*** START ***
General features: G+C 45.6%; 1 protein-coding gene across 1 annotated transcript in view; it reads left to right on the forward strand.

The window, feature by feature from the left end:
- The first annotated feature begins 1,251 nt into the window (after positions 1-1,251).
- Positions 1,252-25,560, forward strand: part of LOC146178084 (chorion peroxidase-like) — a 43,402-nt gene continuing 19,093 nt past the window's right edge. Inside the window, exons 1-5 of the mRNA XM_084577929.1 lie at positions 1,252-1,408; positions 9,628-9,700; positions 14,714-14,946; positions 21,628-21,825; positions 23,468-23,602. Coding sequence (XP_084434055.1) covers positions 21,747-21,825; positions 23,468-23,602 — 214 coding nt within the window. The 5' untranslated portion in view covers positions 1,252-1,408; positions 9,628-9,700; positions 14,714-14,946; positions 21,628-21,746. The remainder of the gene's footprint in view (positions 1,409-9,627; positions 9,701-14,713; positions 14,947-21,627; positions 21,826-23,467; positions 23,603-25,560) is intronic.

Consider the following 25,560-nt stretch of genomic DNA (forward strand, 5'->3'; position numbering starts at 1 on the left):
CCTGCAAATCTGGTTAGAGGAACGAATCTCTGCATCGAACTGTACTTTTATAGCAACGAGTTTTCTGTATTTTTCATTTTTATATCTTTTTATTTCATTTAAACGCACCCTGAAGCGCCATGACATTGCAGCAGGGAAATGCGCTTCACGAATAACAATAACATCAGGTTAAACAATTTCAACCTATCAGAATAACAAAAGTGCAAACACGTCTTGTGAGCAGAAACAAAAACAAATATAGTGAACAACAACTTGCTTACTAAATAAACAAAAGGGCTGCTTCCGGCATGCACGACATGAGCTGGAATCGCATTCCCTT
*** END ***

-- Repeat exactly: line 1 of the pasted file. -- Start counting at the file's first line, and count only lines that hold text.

General features: G+C 45.6%; 1 protein-coding gene across 1 annotated transcript in view; it reads left to right on the forward strand.